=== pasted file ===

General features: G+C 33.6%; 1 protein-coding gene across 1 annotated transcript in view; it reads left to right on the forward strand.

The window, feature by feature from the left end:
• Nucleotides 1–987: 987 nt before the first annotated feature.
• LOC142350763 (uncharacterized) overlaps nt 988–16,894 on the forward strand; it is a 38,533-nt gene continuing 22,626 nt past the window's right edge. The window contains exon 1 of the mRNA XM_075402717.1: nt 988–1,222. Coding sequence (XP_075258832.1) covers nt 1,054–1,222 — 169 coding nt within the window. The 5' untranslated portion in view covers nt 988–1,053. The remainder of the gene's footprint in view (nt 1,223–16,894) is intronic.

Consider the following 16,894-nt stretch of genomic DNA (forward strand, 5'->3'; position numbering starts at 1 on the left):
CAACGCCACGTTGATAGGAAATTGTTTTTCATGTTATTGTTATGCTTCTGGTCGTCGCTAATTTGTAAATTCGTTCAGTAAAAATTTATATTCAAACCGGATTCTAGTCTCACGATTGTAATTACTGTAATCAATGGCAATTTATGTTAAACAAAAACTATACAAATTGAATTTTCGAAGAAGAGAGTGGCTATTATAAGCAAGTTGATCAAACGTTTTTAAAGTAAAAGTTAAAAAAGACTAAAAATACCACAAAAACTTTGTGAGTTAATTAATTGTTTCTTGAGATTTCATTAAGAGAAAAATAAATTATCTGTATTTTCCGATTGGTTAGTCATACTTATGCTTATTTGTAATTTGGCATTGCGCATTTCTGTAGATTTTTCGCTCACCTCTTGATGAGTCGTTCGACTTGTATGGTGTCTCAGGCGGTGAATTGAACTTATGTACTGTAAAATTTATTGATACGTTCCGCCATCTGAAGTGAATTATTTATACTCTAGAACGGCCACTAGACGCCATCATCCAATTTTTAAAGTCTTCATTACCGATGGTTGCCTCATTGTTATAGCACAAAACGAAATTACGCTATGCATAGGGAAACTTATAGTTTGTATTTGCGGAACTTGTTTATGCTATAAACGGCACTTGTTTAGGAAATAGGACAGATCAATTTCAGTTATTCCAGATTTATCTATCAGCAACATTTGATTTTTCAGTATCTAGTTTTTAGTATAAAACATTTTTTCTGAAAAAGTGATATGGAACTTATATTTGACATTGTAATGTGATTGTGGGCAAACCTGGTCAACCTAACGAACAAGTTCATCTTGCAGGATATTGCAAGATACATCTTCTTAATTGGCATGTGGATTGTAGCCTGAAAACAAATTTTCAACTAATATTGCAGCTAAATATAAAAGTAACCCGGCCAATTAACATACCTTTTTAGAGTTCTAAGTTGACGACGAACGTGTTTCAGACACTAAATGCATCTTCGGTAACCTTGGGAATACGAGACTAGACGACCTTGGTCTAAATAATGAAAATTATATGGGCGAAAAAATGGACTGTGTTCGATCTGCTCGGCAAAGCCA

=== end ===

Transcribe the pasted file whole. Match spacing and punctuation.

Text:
General features: G+C 33.6%; 1 protein-coding gene across 1 annotated transcript in view; it reads left to right on the forward strand.

The window, feature by feature from the left end:
• Nucleotides 1–987: 987 nt before the first annotated feature.
• LOC142350763 (uncharacterized) overlaps nt 988–16,894 on the forward strand; it is a 38,533-nt gene continuing 22,626 nt past the window's right edge. The window contains exon 1 of the mRNA XM_075402717.1: nt 988–1,222. Coding sequence (XP_075258832.1) covers nt 1,054–1,222 — 169 coding nt within the window. The 5' untranslated portion in view covers nt 988–1,053. The remainder of the gene's footprint in view (nt 1,223–16,894) is intronic.

Consider the following 16,894-nt stretch of genomic DNA (forward strand, 5'->3'; position numbering starts at 1 on the left):
CAACGCCACGTTGATAGGAAATTGTTTTTCATGTTATTGTTATGCTTCTGGTCGTCGCTAATTTGTAAATTCGTTCAGTAAAAATTTATATTCAAACCGGATTCTAGTCTCACGATTGTAATTACTGTAATCAATGGCAATTTATGTTAAACAAAAACTATACAAATTGAATTTTCGAAGAAGAGAGTGGCTATTATAAGCAAGTTGATCAAACGTTTTTAAAGTAAAAGTTAAAAAAGACTAAAAATACCACAAAAACTTTGTGAGTTAATTAATTGTTTCTTGAGATTTCATTAAGAGAAAAATAAATTATCTGTATTTTCCGATTGGTTAGTCATACTTATGCTTATTTGTAATTTGGCATTGCGCATTTCTGTAGATTTTTCGCTCACCTCTTGATGAGTCGTTCGACTTGTATGGTGTCTCAGGCGGTGAATTGAACTTATGTACTGTAAAATTTATTGATACGTTCCGCCATCTGAAGTGAATTATTTATACTCTAGAACGGCCACTAGACGCCATCATCCAATTTTTAAAGTCTTCATTACCGATGGTTGCCTCATTGTTATAGCACAAAACGAAATTACGCTATGCATAGGGAAACTTATAGTTTGTATTTGCGGAACTTGTTTATGCTATAAACGGCACTTGTTTAGGAAATAGGACAGATCAATTTCAGTTATTCCAGATTTATCTATCAGCAACATTTGATTTTTCAGTATCTAGTTTTTAGTATAAAACATTTTTTCTGAAAAAGTGATATGGAACTTATATTTGACATTGTAATGTGATTGTGGGCAAACCTGGTCAACCTAACGAACAAGTTCATCTTGCAGGATATTGCAAGATACATCTTCTTAATTGGCATGTGGATTGTAGCCTGAAAACAAATTTTCAACTAATATTGCAGCTAAATATAAAAGTAACCCGGCCAATTAACATACCTTTTTAGAGTTCTAAGTTGACGACGAACGTGTTTCAGACACTAAATGCATCTTCGGTAACCTTGGGAATACGAGACTAGACGACCTTGGTCTAAATAATGAAAATTATATGGGCGAAAAAATGGACTGTGTTCGATCTGCTCGGCAAAGCCA